Accidental Adversaries is one of the ten system archetypes used in system dynamics modelling, or systems thinking. This archetype describes the degenerative pattern that develops when two subjects cooperating for a common goal, accidentally take actions that undermine each other's success. It is similar to the escalation system archetype in terms of pattern behaviour that develops over time.
The archetype describes a pattern where two subjects have decided to work together because they will benefit from the alliance. Each take actions believing that it will bring benefit to the other and if the cooperation works, they will both benefit from it. Problems start arising when one or both of the subjects need to fix a local gap in performance, maybe due to external pressure. They initiate action to fix the gap and accidentally undermine each other's success. The result of these activities may produce a sense of resentment or frustration between the subjects or it may even turn the subjects into adversaries (hence the archetype name), thereby destroying the alliance.
The original set of system archetypes were published in The Fifth Discipline by Peter Senge. The exact source of these generic structures is not known. However "Accidental Adversaries" has a clear origin. It is derived from observations made by Jennifer Kemeny, a colleague of Senge's and a contributor to the original archetype descriptions. In her consulting work in the late 1980s she was intrigued at how often potential strategic alliances were unsuccessful, or devolved into outright hostility. Such a recurring phenomenon suggested a structural cause. The essential elements of the archetype were first described during a session Kemeny facilitated. It was the first meeting of the first ever alliance between Walmart and Procter and Gamble. Employees diagrammed how their protective business policies caused unintentional damage to the other company – which responded with similarly defensive actions. The net effect of these "back and forth" behaviors was lower profit and less goodwill – which for a long period of time had overshadowed the possibility of mutual benefit between the organizations. An early description of "Accidental Adversaries" is in The Fifth Discipline: Fieldbook, by Senge, et al.
Let's consider two parties A and B. They have realised that by uniting forces, they can increase their success, whatever that may be. At a certain point in time, say B, takes corrective actions in order to counteract a decrease in performance due to external pressure. Although B's actions are important for B, their impact on A are not understood or not considered. The result is that now A feels that he is being betrayed and reacts to diminish the negative effects of B's actions. Ironically, A's new actions now obstruct B's success. If this situation persists and the results worsen, the alliance breaks down. A vicious circle is created and each partner has now even forgotten the original purpose of the alliance. A and B's actions now only focus on counteracting the hostile actions taken by the other. A and B thus 'accidentally' become adversaries.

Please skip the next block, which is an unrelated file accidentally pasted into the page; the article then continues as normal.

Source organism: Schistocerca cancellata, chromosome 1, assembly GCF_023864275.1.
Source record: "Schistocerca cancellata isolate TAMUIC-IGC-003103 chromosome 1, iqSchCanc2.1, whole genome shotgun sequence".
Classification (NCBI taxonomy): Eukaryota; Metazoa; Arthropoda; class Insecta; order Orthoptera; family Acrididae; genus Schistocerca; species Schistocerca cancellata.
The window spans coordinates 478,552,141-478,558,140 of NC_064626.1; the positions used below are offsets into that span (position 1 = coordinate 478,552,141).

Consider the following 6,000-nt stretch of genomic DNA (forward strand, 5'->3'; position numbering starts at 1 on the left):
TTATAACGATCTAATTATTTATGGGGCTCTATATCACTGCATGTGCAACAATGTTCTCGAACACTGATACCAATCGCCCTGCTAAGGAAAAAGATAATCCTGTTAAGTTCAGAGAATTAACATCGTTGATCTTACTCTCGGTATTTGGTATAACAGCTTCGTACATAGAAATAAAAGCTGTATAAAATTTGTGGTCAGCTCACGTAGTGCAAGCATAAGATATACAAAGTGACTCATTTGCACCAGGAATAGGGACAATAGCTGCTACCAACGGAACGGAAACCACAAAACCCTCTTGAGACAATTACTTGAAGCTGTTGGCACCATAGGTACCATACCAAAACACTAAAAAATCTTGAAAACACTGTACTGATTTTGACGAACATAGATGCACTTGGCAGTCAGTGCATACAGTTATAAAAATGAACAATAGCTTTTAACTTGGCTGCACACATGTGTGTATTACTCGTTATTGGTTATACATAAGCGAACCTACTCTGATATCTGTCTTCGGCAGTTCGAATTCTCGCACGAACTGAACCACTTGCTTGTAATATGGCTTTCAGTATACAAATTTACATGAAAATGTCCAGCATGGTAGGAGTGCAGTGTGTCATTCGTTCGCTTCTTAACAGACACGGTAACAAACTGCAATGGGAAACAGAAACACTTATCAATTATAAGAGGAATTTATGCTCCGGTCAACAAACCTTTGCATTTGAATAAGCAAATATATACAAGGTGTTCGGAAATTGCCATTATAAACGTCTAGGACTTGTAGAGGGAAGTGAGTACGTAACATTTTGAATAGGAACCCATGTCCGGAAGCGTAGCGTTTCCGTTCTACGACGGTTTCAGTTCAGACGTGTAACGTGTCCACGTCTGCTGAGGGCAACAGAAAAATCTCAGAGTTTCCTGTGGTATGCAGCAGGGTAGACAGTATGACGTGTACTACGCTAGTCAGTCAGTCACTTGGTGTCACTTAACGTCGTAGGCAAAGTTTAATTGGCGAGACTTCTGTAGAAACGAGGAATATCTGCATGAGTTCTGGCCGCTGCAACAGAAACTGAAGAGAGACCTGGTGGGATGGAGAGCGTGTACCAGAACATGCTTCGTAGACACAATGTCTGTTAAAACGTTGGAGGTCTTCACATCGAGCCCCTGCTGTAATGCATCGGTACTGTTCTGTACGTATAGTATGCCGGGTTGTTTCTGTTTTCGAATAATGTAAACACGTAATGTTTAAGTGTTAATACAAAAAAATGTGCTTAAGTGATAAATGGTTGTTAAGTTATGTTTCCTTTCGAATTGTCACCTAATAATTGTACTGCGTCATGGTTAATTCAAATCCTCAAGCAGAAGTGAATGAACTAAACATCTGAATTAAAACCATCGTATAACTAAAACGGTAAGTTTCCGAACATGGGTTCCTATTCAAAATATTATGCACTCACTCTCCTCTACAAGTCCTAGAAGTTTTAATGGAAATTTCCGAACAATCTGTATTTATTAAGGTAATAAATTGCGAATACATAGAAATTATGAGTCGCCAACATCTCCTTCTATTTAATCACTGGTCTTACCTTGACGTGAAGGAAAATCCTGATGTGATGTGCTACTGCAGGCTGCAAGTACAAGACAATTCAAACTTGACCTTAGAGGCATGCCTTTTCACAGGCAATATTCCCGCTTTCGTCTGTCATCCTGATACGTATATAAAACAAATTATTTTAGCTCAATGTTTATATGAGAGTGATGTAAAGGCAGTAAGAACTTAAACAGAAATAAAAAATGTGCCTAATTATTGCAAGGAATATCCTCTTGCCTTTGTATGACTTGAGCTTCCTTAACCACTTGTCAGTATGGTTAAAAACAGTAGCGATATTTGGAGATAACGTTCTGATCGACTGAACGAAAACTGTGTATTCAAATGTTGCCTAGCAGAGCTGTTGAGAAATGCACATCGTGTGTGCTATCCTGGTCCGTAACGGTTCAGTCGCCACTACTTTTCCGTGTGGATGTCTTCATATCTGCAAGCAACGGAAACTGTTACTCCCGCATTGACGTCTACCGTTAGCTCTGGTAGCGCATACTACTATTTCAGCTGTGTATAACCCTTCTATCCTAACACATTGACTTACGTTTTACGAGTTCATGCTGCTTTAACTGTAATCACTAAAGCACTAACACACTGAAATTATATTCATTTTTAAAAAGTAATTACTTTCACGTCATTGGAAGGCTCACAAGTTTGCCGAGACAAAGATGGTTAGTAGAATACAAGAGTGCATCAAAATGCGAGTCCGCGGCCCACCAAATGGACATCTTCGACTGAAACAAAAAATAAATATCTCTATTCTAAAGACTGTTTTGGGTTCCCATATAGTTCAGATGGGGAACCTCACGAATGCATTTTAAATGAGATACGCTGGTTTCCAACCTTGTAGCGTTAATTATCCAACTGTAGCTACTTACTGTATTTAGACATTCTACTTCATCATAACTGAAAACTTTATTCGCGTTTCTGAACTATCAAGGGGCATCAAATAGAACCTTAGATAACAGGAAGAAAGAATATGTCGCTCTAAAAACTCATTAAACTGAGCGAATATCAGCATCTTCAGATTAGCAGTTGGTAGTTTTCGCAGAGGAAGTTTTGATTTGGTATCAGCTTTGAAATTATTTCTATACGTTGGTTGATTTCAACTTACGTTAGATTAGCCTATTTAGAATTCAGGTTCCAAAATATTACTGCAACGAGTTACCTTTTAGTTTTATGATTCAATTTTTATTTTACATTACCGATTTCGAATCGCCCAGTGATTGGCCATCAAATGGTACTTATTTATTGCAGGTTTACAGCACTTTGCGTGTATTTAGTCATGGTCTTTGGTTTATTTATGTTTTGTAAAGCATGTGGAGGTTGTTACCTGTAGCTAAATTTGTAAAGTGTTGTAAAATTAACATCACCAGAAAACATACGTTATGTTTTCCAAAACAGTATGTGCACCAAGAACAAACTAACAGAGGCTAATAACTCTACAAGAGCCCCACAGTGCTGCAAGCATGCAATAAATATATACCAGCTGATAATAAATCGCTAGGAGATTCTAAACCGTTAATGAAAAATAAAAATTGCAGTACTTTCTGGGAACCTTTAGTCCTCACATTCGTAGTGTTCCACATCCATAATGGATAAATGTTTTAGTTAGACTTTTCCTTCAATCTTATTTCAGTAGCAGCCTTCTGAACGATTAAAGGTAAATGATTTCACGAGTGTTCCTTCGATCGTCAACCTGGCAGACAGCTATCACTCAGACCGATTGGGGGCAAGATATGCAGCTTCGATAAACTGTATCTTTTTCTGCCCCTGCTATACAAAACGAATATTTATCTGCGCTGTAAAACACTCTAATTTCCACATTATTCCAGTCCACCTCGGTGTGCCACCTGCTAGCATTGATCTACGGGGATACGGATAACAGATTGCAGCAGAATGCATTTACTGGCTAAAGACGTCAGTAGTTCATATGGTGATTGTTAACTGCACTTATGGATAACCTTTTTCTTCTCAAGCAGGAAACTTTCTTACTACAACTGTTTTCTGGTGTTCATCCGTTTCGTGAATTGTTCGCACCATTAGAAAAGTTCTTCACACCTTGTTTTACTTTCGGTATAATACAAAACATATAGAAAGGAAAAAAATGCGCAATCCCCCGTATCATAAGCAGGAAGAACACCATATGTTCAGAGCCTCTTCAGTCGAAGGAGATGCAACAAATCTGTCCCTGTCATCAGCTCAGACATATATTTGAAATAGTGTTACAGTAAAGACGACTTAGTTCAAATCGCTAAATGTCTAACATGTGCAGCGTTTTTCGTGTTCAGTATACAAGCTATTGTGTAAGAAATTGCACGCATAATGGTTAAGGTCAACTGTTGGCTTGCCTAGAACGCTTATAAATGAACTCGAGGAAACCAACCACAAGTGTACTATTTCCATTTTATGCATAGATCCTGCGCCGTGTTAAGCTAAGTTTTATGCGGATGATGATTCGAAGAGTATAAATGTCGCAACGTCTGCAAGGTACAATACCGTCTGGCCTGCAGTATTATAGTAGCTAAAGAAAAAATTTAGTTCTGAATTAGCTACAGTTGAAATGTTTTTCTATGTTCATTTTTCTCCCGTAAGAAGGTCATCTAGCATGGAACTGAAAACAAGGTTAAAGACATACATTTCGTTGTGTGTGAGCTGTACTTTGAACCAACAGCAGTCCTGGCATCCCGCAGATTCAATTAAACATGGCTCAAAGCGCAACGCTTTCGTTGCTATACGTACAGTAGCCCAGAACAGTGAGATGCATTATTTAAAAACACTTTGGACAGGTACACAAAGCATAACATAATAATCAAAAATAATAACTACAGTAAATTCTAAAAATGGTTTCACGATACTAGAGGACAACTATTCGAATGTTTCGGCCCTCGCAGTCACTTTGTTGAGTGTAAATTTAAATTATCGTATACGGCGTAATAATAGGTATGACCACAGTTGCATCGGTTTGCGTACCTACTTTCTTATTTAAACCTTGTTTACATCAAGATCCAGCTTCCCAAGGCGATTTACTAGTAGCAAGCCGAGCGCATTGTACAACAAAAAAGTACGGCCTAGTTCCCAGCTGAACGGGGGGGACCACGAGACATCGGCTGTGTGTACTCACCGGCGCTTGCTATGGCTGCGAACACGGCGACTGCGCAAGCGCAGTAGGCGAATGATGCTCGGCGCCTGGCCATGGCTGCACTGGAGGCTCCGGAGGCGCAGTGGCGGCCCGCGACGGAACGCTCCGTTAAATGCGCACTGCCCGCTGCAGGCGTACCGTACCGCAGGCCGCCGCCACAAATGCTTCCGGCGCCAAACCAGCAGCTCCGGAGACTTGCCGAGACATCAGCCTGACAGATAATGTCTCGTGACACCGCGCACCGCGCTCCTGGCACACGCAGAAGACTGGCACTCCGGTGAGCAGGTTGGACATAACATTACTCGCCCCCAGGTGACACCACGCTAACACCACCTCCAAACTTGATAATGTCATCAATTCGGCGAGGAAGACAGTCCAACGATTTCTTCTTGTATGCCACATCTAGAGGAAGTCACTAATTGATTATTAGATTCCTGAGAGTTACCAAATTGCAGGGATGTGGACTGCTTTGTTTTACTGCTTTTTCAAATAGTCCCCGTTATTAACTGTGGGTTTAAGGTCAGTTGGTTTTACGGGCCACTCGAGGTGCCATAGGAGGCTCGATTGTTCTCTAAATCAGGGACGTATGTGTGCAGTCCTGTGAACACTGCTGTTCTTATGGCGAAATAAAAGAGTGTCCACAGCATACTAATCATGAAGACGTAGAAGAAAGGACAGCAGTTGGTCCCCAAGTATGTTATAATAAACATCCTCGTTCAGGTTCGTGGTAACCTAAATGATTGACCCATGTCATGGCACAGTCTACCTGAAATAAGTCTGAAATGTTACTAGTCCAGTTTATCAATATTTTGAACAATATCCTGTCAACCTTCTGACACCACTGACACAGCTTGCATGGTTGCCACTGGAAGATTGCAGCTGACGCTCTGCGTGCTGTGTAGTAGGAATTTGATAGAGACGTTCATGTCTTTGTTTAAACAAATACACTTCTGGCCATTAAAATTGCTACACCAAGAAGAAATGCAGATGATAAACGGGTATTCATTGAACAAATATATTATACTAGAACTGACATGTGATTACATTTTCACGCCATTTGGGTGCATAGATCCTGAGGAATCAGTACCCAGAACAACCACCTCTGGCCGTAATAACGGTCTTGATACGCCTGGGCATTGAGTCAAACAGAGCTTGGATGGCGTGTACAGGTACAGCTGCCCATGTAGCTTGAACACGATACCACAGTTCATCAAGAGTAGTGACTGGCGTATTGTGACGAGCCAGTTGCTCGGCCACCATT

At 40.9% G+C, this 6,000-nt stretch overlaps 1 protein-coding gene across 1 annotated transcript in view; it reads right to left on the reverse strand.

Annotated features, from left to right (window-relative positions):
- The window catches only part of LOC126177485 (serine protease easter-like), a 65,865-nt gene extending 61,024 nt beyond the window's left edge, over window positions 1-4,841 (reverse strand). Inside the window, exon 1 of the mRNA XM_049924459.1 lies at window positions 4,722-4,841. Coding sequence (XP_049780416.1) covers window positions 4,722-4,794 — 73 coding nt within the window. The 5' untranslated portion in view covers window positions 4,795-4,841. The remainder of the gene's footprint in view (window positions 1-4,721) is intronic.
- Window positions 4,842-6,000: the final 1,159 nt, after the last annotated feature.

The causal loop diagram in Figure 1 shows the pattern dynamics of the system.
The pattern of behaviour begins with the outer reinforcing loop R1 where A and B have formed a synergistic alliance that benefits both. An action taken by A in favour of B increases B's success and vice versa. At some point in time, though, say B, initiates a series of corrective actions in order to adjust its performance. The actions taken increase performance, whose effects balance the number of corrective actions required. This results in the creation of a balancing loop, B2. These actions also unintentionally obstruct the other party's success, and result in the formation of the negative reinforcing loop R2 that undermines the virtuous reinforcing loop R1. Now each corrective action taken by B causes A to start taking corrective measures as well, thus activating its own balancing loop B1. The formation of R2 is the critical point at which the dynamics of the system go out of control, resembling the Escalation archetype.